On the Effect of Standing and Seated Viewing of 360° Videos on Subjective Quality Assessment: A Pilot Study
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Due to the advances in head-mounted displays (HMDs), hardware and software technologies, and mobile connectivity, virtual reality (VR) applications such as viewing 360° videos on HMDs have seen an increased interest in a wide range of consumer and vertical markets. Quality assessment of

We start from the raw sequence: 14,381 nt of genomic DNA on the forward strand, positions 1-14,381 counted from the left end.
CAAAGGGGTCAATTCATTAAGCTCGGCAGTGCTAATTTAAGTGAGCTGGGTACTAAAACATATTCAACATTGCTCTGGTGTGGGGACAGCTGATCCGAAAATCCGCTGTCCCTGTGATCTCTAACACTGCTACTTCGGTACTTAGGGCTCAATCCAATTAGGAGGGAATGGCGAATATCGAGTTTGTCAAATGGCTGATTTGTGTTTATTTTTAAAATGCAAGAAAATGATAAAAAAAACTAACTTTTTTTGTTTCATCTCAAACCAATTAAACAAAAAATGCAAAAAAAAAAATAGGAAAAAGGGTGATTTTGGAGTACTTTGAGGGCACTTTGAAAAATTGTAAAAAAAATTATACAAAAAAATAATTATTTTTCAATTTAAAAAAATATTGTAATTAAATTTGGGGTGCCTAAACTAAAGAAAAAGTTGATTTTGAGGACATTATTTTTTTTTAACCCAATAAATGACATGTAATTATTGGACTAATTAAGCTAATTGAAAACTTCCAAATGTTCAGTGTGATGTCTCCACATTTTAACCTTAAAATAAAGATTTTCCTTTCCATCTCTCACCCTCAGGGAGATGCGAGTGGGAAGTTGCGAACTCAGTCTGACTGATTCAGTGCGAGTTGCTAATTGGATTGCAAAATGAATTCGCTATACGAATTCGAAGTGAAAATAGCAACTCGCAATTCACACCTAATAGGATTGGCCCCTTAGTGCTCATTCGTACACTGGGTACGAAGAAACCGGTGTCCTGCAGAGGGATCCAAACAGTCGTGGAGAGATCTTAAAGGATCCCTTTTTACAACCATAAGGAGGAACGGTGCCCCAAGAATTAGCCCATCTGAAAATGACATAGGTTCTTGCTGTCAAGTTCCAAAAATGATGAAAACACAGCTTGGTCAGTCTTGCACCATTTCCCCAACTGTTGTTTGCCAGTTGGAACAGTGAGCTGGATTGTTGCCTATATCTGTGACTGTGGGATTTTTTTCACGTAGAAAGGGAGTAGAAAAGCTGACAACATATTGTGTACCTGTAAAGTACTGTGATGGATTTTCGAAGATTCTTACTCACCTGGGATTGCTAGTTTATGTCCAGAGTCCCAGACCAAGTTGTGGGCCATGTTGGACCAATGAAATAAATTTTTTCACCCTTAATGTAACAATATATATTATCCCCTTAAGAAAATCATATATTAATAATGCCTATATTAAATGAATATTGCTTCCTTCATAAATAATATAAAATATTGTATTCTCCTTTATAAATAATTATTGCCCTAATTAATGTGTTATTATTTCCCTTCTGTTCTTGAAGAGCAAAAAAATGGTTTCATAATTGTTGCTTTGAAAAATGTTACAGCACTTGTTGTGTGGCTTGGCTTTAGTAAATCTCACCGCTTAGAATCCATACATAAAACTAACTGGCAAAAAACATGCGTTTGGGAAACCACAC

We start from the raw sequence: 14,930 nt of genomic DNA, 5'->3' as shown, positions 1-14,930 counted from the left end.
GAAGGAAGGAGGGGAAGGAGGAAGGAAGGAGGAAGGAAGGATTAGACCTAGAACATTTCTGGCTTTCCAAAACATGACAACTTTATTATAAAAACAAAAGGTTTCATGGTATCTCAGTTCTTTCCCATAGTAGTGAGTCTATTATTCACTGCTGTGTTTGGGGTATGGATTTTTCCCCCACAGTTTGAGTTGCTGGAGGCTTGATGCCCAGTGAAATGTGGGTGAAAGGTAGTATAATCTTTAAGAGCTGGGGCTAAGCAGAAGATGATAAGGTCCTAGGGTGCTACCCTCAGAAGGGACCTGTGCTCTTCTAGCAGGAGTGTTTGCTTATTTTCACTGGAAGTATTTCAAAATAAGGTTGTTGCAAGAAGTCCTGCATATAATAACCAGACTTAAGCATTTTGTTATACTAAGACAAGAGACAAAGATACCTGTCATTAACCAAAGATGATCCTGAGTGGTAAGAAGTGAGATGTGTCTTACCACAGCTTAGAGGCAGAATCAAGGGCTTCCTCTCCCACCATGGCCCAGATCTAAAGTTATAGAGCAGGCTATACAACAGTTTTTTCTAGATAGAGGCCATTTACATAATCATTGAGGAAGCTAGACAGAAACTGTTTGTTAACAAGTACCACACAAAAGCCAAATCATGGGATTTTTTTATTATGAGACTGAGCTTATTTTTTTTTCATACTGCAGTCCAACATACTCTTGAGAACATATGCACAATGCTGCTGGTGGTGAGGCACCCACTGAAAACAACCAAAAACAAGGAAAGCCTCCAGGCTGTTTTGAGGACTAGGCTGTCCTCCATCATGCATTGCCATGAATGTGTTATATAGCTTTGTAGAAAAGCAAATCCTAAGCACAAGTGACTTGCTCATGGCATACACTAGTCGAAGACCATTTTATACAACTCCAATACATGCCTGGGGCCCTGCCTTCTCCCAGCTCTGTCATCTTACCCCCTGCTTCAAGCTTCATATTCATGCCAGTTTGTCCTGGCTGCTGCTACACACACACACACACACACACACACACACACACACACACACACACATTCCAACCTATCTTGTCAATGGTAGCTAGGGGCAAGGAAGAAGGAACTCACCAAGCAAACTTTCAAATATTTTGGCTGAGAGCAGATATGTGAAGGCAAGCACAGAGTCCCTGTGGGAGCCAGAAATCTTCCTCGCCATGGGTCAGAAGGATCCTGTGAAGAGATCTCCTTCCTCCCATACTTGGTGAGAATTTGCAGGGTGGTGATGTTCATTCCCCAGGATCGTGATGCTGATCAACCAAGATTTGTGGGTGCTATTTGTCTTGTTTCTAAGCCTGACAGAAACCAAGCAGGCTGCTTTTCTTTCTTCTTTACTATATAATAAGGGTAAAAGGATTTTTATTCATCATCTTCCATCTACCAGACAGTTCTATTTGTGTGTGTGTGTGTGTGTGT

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Due to the advances in head-mounted displays (HMDs), hardware and software technologies, and mobile connectivity, virtual reality (VR) applications such as viewing 360° videos on HMDs have seen an increased interest in a wide range of consumer and vertical markets. Quality assessment of digital media systems and services related to immersive visual stimuli has been one of the challenging problems of multimedia signal processing. Specifically, subjective quality assessment of 360° videos presented on HMDs is needed to obtain a ground truth on the visual quality as perceived by humans. Standardized test methodologies to assess the subjective quality of 360° videos on HMDs are currently not as developed as for conventional videos and are subject to further study. In addition, subjective tests related to quality assessment of 360° videos are commonly conducted with participants seated on a chair but neglect other options of consumption such as standing viewing. In this paper, we compare the effect that standing and seated viewing of 360° videos on an HMD has on subjective quality assessment. A pilot study was conducted to obtain psychophysical and psychophysiological data that covers explicit and implicit responses of the participants to the shown 360° video stimuli with different quality levels. The statistical analysis of the data gathered in the pilot study is reported in terms of average rating times, mean opinion scores, standard deviation of opinion scores, head movements, pupil diameter, galvanic skin response (GSR), and simulator sickness scores. The results indicate that the average rating times consumed for 360° video quality assessment are similar for standing and seated viewing. Further, the participants showed higher resolving power among different 360° video quality levels and were more confident about the given opinion scores for seated viewing. On the other hand, a larger scene exploration of 360° videos was observed for standing viewing which appears to distract from the quality assessment task. A slightly higher pupil dilation was recorded for standing viewing which suggests a slightly more immersed experience compared to seated viewing. GSR data indicate a lower degree of emotional arousal in seated viewing which seems to allow the participants to better conduct the quality assessment task. Similarly, simulator sickness symptoms are kept significantly lower when seated. The pilot study also contributes to a holistic view of subjective quality assessment and provides indicative ground truth that can guide the design of large-scale subjective tests.